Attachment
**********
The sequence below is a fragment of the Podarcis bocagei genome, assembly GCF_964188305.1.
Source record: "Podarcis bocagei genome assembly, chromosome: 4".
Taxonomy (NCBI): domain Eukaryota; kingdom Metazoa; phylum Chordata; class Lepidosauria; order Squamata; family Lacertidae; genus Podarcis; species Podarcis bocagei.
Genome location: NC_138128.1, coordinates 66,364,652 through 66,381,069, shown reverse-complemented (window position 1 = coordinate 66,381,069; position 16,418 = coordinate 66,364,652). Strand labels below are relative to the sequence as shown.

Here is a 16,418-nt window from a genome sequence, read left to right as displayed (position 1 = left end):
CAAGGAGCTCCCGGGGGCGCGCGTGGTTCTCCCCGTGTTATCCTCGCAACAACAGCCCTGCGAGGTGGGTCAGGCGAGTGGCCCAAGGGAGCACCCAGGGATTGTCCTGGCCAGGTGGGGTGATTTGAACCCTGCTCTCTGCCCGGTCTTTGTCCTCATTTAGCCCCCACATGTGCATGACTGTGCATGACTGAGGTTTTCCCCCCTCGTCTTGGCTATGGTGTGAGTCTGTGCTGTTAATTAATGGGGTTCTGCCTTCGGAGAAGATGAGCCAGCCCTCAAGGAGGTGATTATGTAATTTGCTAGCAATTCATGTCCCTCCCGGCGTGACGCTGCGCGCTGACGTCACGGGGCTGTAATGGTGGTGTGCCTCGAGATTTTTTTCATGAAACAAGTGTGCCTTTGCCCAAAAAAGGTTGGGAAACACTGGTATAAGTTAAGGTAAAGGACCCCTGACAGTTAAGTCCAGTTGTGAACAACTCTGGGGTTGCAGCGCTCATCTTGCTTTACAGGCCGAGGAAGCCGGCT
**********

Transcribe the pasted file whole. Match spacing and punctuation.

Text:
The sequence below is a fragment of the Podarcis bocagei genome, assembly GCF_964188305.1.
Source record: "Podarcis bocagei genome assembly, chromosome: 4".
Taxonomy (NCBI): domain Eukaryota; kingdom Metazoa; phylum Chordata; class Lepidosauria; order Squamata; family Lacertidae; genus Podarcis; species Podarcis bocagei.
Genome location: NC_138128.1, coordinates 66,364,652 through 66,381,069, shown reverse-complemented (window position 1 = coordinate 66,381,069; position 16,418 = coordinate 66,364,652). Strand labels below are relative to the sequence as shown.

Here is a 16,418-nt window from a genome sequence, read left to right as displayed (position 1 = left end):
CAAGGAGCTCCCGGGGGCGCGCGTGGTTCTCCCCGTGTTATCCTCGCAACAACAGCCCTGCGAGGTGGGTCAGGCGAGTGGCCCAAGGGAGCACCCAGGGATTGTCCTGGCCAGGTGGGGTGATTTGAACCCTGCTCTCTGCCCGGTCTTTGTCCTCATTTAGCCCCCACATGTGCATGACTGTGCATGACTGAGGTTTTCCCCCCTCGTCTTGGCTATGGTGTGAGTCTGTGCTGTTAATTAATGGGGTTCTGCCTTCGGAGAAGATGAGCCAGCCCTCAAGGAGGTGATTATGTAATTTGCTAGCAATTCATGTCCCTCCCGGCGTGACGCTGCGCGCTGACGTCACGGGGCTGTAATGGTGGTGTGCCTCGAGATTTTTTTCATGAAACAAGTGTGCCTTTGCCCAAAAAAGGTTGGGAAACACTGGTATAAGTTAAGGTAAAGGACCCCTGACAGTTAAGTCCAGTTGTGAACAACTCTGGGGTTGCAGCGCTCATCTTGCTTTACAGGCCGAGGAAGCCGGCT